“It costs a lot of money to look this cheap” is an oft-used maxim drag performers use to express the enormous difficulties inherent to their craft. To assemble one complete look for female impersonation — which includes at least 10 makeup products, a wig, jewelry, earrings, a dress, corset, fake breasts, hip pads, pantyhose, and heels — costs well over $100, even when executed simply. As an amateur drag performer, I’ve become more aware of certain contradictions in my attitudes as my skills as a queen have improved. Derek, a wannabe bohemian with far-left views, lives with great thrift and scrutinizes his possessions and spending obsessively. Yet as the chanteuse Antigone Spade, he has amassed a large collection of lavish clothes, professional makeup products, and illusion-forming accessories. It’s tempting to claim that performers are afforded a certain ethical leeway that accounts for the disparity. But can that be true, when the dollars Derek saves are the same ones that Antigone spends? Some may be ruffled by my following conclusions about the manifold connections between drag with consumer capitalism, but be aware that this essay is an indictment of myself first and foremost.
An individual performing in drag spends and consumes; there is simply no way around it. Even if a drag performer were to present a “nude illusion” it would be thought of as a gimmick, and like all gimmicks, its appeal would fail to last once the novelty faded. On the other hand, an individual with a well-stocked arsenal of clothing, wigs, accessories, and props finds ever-growing opportunities for the expansion of their aesthetic and career. Above all, drag comments on identity — especially male vs. female identity — both of which are understood in some sense by bodily features but in a larger, consumerist sense by clothing, accessories, and stylization. (Think of conventional bathroom signs, where “men” is signified by a nondescript figure but “women” is signified by a figure wearing a dress). In most cases, the magnitude of consumption and the success of the illusion correlate positively, and a successful illusion combined with a dedicated performer will eventually translate into greater popularity and more money. But to echo Antonin Artaud, a look, once executed, cannot be executed to the same effect twice. Performers must continuously consume in order to put together new looks or they risk losing their fans’ interest. In this way, power lies in repetition with just the tiniest bit of variation, and a drag performer becomes something like a television series — fans don’t expect to see something in particular (indeed, they hope to be surprised), but they expect something familiar.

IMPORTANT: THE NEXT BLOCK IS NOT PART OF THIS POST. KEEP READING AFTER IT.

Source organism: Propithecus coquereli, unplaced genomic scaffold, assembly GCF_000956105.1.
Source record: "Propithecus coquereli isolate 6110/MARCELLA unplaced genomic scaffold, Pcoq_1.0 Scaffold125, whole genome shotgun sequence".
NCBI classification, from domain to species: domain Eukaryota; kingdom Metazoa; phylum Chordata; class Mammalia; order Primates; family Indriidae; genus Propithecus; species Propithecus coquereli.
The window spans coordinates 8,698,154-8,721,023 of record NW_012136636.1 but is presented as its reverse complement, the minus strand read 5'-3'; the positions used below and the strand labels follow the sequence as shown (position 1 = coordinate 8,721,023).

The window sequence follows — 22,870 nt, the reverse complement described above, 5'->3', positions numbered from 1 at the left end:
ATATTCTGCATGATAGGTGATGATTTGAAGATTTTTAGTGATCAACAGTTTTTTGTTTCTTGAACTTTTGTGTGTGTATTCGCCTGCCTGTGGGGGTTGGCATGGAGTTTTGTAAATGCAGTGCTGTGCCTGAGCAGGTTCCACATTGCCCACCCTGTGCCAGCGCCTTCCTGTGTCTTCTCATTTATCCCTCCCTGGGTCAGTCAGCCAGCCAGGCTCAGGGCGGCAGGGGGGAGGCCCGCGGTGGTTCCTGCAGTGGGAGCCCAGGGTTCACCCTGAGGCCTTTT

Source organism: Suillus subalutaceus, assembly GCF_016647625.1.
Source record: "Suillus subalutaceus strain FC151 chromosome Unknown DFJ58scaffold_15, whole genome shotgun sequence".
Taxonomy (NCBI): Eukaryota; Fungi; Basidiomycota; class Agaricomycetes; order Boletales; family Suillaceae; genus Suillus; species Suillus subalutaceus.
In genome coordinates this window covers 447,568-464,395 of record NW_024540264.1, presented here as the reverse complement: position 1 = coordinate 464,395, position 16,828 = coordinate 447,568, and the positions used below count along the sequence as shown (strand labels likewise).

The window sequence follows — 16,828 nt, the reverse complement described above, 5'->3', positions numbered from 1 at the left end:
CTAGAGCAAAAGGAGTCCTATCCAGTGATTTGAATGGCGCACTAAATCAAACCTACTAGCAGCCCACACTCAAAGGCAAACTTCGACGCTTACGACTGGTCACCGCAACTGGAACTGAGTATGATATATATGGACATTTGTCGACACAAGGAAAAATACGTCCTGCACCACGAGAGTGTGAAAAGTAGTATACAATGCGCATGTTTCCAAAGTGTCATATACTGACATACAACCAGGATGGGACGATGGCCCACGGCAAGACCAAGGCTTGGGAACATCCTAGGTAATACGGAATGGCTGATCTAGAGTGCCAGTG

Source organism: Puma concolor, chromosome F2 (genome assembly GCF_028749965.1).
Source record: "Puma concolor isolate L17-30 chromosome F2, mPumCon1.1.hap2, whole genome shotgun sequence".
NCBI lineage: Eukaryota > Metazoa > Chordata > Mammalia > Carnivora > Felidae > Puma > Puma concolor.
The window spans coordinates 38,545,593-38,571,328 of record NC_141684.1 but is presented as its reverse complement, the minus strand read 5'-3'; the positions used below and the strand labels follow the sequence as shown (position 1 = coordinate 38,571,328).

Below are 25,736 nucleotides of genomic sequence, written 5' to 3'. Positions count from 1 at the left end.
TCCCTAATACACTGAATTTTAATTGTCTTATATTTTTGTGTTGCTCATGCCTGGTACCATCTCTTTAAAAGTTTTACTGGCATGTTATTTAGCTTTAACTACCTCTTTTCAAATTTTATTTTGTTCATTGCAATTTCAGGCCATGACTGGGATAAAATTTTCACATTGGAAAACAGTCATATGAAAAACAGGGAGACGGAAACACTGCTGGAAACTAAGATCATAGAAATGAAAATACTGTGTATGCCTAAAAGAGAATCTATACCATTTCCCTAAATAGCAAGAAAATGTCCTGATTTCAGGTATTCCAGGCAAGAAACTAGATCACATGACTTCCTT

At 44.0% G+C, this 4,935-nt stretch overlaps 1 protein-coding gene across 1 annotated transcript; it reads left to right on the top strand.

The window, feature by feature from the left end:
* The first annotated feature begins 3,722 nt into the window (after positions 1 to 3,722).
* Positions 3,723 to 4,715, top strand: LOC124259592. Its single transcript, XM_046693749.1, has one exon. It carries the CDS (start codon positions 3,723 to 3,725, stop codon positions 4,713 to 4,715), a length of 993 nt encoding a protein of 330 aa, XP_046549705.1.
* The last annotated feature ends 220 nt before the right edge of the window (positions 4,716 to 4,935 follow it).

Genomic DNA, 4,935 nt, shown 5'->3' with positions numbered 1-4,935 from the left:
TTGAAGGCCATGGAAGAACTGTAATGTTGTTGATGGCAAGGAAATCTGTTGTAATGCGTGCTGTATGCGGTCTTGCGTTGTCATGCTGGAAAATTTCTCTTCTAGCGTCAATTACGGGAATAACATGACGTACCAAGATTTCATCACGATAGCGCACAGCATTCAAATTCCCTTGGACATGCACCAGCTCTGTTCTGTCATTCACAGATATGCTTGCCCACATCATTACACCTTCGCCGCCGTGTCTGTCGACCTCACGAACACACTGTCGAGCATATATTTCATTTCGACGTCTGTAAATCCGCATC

Next, consider competition: the animal impulse underlying capitalism in its most classical conception. Competition is also an omnipresent force in drag circles as more performers often vie for an audience’s interest than an audience’s interest can typically withstand. Commanding performers are able to (directly or indirectly) convince audience members to spend money, and in doing so ultimately prove themselves as financial assets to club owners (not to mention the tips they earn on stage). Those performers who don’t rise to the top and fail to hold sufficient sway over an audience’s capital will find their careers stunted.